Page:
Bone mineral measurements by DXA in animals

  • Bruce H. Mitlak
  • Masahiko Sato


Non-invasive assessment of the small animal skeleton provides a rapid and economical means for evaluating pharmacological agents and for testing hypotheses related to bone physiology. This approach has evolved over the past two decades as investigators have begun to apply techniques, initially developed for clinical research, to estimate bone mass and density in small animals. These techniques include radiographic absorptiometry [1], single photon absorptiometry (SPA) [2], neutron activation analysis [3, 4], quantitative computerized tomography (QCT) [5][7], dual photon absorptiometry (DPA) [8], and more recently dual energy X-ray absorptiometry (DXA) [9–12]. Refinements in the ability to assess animal bones mirrors the evolution of clinical densitometry (recently reviewed by Genant et al. [13]). In this respect, isotope-based instruments (SPA, DPA), which provided relatively poor sensitivity and reproducibility, have been replaced by DXA instruments incorporating stable, high-flux X-ray tubes which are better suited for high resolution measurements. QCT and peripheral QCT (pQCT), which measure true bone density and can measure anatomically distinct cortical and trabecular bone compartments, have been used to a limited extent in animal studies. This use may change with the introduction of relatively low-cost scanners [5, 14] and with the demonstration that these scanners may be useful in examining mouse bones which are too small to be reliably measured by DXA [15].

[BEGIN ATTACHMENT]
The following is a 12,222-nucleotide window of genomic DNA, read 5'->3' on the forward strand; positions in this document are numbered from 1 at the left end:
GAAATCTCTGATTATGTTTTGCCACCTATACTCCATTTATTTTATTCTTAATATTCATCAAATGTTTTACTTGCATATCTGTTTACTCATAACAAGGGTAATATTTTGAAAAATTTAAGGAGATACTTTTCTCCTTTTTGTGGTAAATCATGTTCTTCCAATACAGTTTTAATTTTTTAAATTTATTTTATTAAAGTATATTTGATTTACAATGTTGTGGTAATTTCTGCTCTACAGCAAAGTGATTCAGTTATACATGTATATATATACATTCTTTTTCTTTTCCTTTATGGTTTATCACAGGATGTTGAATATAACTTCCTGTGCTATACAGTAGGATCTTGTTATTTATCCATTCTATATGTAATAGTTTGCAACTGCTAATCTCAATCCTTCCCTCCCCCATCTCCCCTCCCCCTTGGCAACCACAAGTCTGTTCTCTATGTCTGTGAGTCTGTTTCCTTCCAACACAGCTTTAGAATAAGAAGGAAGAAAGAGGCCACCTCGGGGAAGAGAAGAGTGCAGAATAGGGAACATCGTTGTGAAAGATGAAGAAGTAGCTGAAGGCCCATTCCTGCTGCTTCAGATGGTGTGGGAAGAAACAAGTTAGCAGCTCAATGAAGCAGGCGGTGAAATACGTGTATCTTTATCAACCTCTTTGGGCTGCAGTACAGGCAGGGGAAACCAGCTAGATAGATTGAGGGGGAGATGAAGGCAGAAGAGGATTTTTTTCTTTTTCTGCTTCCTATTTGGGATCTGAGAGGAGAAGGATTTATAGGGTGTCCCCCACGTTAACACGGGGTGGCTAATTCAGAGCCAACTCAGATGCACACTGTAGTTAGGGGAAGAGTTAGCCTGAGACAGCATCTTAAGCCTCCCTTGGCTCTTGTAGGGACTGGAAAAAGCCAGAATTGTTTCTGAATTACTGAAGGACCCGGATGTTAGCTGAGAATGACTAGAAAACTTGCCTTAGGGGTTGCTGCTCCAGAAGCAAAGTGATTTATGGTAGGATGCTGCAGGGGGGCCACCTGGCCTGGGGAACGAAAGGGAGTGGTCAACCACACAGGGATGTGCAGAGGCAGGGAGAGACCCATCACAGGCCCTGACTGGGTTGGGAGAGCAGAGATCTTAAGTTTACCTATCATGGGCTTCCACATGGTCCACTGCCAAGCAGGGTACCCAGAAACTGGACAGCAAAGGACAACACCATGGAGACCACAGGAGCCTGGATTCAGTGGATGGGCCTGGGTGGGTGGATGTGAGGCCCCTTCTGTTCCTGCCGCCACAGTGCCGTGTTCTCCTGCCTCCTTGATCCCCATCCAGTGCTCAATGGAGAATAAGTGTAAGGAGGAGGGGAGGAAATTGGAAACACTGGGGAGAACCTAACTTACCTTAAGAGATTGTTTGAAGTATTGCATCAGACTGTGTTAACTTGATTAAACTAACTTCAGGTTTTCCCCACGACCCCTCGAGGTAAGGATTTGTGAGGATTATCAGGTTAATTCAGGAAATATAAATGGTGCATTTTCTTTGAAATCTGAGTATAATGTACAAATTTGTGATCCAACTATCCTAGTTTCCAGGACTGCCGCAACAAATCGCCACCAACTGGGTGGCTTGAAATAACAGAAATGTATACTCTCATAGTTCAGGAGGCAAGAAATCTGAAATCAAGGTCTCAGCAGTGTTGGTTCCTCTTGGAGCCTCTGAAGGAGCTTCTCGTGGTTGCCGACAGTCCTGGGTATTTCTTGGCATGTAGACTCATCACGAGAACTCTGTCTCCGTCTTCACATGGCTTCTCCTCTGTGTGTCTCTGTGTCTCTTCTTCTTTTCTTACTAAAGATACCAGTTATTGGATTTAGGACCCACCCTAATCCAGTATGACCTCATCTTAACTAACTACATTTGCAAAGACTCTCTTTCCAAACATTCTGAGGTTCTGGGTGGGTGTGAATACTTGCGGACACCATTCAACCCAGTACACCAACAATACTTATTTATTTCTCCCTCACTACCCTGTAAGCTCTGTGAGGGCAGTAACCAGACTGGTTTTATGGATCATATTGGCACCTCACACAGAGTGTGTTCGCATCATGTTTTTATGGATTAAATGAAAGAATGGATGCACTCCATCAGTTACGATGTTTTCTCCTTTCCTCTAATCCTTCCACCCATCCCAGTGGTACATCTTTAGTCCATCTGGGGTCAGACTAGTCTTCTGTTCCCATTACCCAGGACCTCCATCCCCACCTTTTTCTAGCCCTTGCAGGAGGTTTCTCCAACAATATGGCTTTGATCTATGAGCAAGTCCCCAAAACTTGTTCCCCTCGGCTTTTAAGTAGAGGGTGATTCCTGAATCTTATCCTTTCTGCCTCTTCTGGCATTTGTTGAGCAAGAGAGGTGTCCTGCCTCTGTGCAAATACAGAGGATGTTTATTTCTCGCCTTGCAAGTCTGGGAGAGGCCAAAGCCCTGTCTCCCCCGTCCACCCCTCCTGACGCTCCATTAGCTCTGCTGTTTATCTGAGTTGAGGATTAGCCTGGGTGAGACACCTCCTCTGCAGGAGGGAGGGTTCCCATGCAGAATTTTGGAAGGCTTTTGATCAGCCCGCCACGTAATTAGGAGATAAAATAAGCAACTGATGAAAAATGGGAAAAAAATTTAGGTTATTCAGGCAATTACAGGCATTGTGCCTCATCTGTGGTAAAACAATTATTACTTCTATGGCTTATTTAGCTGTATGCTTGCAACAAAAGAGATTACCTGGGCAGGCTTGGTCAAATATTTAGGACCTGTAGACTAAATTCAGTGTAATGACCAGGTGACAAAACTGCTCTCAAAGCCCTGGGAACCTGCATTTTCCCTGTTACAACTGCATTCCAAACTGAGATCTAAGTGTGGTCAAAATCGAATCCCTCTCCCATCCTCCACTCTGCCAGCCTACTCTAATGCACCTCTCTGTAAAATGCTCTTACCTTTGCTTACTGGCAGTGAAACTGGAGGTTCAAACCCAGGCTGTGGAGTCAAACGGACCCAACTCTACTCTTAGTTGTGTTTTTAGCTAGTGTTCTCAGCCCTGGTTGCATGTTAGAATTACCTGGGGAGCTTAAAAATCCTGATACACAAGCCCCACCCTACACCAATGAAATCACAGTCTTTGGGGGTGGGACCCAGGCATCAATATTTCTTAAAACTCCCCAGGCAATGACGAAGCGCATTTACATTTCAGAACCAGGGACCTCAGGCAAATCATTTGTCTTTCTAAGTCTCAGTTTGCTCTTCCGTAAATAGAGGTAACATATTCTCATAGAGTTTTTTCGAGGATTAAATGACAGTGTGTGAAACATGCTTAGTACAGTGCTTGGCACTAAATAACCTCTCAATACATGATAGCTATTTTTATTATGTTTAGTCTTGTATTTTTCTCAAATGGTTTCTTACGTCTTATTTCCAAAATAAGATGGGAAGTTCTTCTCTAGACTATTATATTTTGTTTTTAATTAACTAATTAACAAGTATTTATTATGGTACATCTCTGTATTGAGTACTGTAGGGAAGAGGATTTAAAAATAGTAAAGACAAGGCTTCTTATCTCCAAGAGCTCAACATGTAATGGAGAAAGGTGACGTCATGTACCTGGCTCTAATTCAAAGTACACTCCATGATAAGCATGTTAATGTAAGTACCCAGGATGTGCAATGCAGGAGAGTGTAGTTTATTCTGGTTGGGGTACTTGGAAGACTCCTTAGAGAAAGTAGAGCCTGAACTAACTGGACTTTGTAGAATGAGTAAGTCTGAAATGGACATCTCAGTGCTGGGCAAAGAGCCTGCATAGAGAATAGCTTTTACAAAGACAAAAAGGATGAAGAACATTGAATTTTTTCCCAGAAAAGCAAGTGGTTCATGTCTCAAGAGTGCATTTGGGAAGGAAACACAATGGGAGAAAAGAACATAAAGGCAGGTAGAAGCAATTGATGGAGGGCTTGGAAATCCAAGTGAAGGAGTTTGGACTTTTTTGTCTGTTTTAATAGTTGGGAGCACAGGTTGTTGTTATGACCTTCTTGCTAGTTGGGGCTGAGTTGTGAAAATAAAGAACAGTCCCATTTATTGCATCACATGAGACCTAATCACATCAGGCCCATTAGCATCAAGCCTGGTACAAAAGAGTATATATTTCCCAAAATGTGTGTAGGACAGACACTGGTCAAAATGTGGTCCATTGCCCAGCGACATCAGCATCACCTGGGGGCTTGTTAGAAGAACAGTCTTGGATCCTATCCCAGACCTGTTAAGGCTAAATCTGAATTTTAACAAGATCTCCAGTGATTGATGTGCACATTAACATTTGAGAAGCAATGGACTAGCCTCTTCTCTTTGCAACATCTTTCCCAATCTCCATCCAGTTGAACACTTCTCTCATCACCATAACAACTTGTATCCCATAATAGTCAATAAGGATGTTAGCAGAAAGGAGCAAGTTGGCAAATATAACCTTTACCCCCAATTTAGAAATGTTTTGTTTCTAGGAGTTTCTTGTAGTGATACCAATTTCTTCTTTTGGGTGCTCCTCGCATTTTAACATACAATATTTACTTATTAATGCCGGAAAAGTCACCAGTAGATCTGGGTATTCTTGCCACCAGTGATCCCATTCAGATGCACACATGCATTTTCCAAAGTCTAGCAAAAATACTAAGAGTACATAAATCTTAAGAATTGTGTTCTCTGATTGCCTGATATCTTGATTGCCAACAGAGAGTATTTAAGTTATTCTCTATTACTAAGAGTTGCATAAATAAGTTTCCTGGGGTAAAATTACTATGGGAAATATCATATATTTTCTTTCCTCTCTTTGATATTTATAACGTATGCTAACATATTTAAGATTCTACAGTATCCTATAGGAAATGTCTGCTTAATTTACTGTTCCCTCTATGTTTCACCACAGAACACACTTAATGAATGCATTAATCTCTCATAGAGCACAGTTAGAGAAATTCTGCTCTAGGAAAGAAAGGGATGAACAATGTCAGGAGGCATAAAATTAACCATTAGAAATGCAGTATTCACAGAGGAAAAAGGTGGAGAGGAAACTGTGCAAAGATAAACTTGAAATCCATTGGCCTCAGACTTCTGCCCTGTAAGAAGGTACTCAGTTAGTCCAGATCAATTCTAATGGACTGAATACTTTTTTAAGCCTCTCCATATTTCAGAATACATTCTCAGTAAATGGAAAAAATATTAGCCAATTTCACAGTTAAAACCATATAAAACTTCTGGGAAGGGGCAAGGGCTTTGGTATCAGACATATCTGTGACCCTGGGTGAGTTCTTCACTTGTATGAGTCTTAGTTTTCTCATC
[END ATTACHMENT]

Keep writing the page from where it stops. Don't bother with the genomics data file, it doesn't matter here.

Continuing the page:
Bone Mineral Density Bone Mass Bone Mineral Content Mineral Research Bone Mineral Measurement 
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© Chapman and Hall Ltd 1998

Authors and Affiliations

  • Bruce H. Mitlak
  • Masahiko Sato

There are no affiliations available

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